Types of Identity Theft and How to Avoid Them
What is Identity Theft? Identity theft is a crime in which someone obtains access to another individual’s personally identifiable information in order to impersonate them. There are many ways in which someone can commit identity theft and a number of motivations. People who have been victimized by identity theft typically face difficulty recovering stolen or misused funds and unraveling the fraudulent use of their personal information.
Types of Identity Theft There are many types of identity theft, each with their own consequences, both for the victim and the suspected identity thief. Here are some of the most common types of identity theft.
Taking over an Existing Account This is the most common form of identity theft, in which criminals gain access to existing accounts and use them for financial gain. This can include things like credit cards or bank accounts and insurance policies. Fortunately, this type of identity theft is relatively easy to spot by regularly checking accounts and account statements. It is a good idea to review accounts at least weekly to check for unrecognizable charges. It is important to be thorough because many identity thieves use smaller charges to avoid detection.
Setting up New Accounts This form of identity theft involves using another person’s information to apply for credit cards and other accounts in their name. Thieves can use this information to run up enormous sums in another person’s name. It can ruin the victim’s credit. This is harder to detect since the victim doesn’t know about the fraudulent accounts. Subscribing to a credit tracking service can help detect fraud.
Gaining Employment or Tax Benefits These forms of identity theft involve using the victim’s social security number to get a job or tax benefits in that person’s name. When it comes time for income taxes, the victim will be the one responsible for paying them. Likewise, thieves can use a person’s social security number to file fraudulent tax returns in order to claim a refund.
Victimizing Children and Seniors Children and seniors are common targets for identity theft. Children’s information can be used to set up fraudulent accounts, and the victim may not discover the crime until attempting to use or establish credit when they are young adults. Meanwhile, seniors tend to be more trusting and check their accounts less, making fraudulent activity less likely to be spotted. To avoid these types of identity theft, it is important for these individuals to have someone else helping them monitor accounts, like a child’s parents or a senior’s children.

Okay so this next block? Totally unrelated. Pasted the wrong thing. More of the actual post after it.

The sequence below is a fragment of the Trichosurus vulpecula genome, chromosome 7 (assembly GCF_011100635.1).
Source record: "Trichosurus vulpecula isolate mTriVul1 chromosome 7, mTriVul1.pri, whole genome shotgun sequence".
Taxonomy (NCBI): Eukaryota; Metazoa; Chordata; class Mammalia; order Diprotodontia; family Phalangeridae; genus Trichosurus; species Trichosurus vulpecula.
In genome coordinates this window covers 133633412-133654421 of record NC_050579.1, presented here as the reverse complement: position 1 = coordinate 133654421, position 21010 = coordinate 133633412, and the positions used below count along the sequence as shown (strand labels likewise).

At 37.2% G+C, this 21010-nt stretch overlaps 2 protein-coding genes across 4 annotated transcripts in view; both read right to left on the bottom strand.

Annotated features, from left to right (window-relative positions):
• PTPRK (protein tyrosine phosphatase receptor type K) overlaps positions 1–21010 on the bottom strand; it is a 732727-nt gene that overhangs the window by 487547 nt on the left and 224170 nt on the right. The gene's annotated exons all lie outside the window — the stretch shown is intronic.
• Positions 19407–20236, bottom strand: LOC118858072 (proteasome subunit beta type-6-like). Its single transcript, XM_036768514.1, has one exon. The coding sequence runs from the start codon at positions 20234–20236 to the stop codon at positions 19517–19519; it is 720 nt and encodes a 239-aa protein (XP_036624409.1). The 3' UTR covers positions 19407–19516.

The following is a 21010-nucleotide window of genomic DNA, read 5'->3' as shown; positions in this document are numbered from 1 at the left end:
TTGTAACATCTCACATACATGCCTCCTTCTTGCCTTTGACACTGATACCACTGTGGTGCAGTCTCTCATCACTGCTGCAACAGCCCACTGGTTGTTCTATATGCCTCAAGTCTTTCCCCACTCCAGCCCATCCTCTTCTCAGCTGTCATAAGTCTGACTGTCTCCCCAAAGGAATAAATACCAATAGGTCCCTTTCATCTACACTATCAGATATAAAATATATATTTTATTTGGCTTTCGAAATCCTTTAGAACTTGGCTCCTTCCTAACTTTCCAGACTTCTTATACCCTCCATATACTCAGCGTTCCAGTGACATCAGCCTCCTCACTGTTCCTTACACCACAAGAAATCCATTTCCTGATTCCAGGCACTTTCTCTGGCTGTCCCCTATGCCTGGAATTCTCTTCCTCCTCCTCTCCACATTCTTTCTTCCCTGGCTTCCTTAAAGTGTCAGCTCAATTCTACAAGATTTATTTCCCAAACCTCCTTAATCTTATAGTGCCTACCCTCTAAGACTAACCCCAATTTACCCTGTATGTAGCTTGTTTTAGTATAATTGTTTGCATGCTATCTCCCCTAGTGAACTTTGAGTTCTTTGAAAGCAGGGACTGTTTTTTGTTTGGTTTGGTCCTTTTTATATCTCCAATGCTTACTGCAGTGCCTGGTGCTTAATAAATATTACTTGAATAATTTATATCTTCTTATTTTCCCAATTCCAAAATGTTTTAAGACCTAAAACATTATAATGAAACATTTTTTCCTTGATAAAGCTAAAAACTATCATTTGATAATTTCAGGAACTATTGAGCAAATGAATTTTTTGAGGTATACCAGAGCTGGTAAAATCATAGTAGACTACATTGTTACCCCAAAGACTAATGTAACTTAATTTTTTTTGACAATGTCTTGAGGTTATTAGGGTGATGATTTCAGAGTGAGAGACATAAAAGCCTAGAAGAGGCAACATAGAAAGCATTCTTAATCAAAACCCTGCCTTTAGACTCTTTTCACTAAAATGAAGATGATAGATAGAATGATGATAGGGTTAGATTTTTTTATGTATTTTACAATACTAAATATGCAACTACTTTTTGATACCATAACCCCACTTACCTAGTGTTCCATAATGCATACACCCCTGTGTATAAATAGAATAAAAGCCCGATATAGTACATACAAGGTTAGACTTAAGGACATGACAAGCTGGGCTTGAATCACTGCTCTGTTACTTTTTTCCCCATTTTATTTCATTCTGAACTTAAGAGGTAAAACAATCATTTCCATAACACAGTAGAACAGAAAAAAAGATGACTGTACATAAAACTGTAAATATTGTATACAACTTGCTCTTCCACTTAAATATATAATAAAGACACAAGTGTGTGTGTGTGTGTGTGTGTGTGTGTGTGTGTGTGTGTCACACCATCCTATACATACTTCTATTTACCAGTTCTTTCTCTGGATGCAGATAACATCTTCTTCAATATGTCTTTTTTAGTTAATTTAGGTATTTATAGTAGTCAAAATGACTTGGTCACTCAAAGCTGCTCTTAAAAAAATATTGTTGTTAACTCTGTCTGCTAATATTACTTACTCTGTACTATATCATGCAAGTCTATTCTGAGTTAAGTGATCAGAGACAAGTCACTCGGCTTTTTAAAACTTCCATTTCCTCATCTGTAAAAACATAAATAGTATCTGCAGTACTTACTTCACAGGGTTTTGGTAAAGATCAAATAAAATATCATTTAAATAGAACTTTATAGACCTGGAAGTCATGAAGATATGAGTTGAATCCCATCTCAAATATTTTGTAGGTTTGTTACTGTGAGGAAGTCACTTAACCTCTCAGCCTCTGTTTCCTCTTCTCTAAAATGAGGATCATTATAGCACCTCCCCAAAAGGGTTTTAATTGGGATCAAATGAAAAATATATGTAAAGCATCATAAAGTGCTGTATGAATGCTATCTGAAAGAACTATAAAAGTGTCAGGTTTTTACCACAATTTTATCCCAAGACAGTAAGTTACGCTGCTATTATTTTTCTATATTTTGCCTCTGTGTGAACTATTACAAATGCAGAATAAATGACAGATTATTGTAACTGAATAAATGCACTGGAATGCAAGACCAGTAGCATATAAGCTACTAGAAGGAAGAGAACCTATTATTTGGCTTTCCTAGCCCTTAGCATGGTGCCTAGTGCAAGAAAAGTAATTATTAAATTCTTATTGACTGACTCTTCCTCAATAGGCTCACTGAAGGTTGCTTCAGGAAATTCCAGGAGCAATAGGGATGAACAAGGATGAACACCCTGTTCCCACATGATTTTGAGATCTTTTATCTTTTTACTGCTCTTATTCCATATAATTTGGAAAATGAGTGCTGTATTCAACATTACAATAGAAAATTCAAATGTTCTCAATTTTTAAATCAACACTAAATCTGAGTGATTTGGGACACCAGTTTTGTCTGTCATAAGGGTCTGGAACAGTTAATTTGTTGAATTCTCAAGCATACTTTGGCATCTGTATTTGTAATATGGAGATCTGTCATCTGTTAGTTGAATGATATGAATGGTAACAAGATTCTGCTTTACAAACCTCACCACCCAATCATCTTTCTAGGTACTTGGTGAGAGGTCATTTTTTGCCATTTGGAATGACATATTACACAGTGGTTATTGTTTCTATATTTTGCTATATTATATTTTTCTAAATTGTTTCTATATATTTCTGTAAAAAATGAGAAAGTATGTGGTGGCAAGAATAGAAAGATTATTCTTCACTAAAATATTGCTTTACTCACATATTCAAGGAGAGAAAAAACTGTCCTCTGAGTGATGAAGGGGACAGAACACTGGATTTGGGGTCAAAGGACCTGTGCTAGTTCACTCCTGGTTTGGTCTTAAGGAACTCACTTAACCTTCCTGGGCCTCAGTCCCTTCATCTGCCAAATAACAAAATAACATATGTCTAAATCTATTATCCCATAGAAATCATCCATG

Using Someone Else’s Medical Information Medical identity theft can cost money and can also potentially be dangerous. The victim could be on the hook for medical expenses incurred by the thief that used their information. Additionally, the victim’s medical history could include the information added during fraudulent activity, which could lead to incorrect medical treatment for the victim.
Avoiding These Types of Identity Theft As the above information shows, identity theft can involve a lot of creativity. Avoiding and detecting identity theft include taking common-sense steps to protect against becoming a victim.
- Shredding papers and documents with sensitive information is a must. Shred any document with:
- Credit card numbers, particularly credit card bills,
- Social security numbers,
- Any other information that can be used to commit theft.
- It is also important to use strong passwords for online accounts.
- Always avoid giving personal information to unknown entities, or clicking on suspicious links.
- Again, regularly check all accounts and look thoroughly for fraudulent charges.
Consequences of Identity Theft Identity theft is a serious situation. For the victim, it can mean significant financial loss, years of restoring credit, and serious frustration. For the perpetrator, it can mean up to a year in jail for misdemeanors and several years in prison plus fines for felonies. An identity theft defense attorney might be needed for victims of theft, or those accused. Contact Bradley Corbett for more information and to get the help you need.
Bradley Corbett is a criminal defense attorney in San Diego. He graduated from Brigham Young University in Provo Utah in 2004. Later he enrolled at Thomas Jefferson School of Law in San Diego where he participated in a prestigious internship program with the Los Angeles County Public Defender. Since then he has handled over 2,000 cases.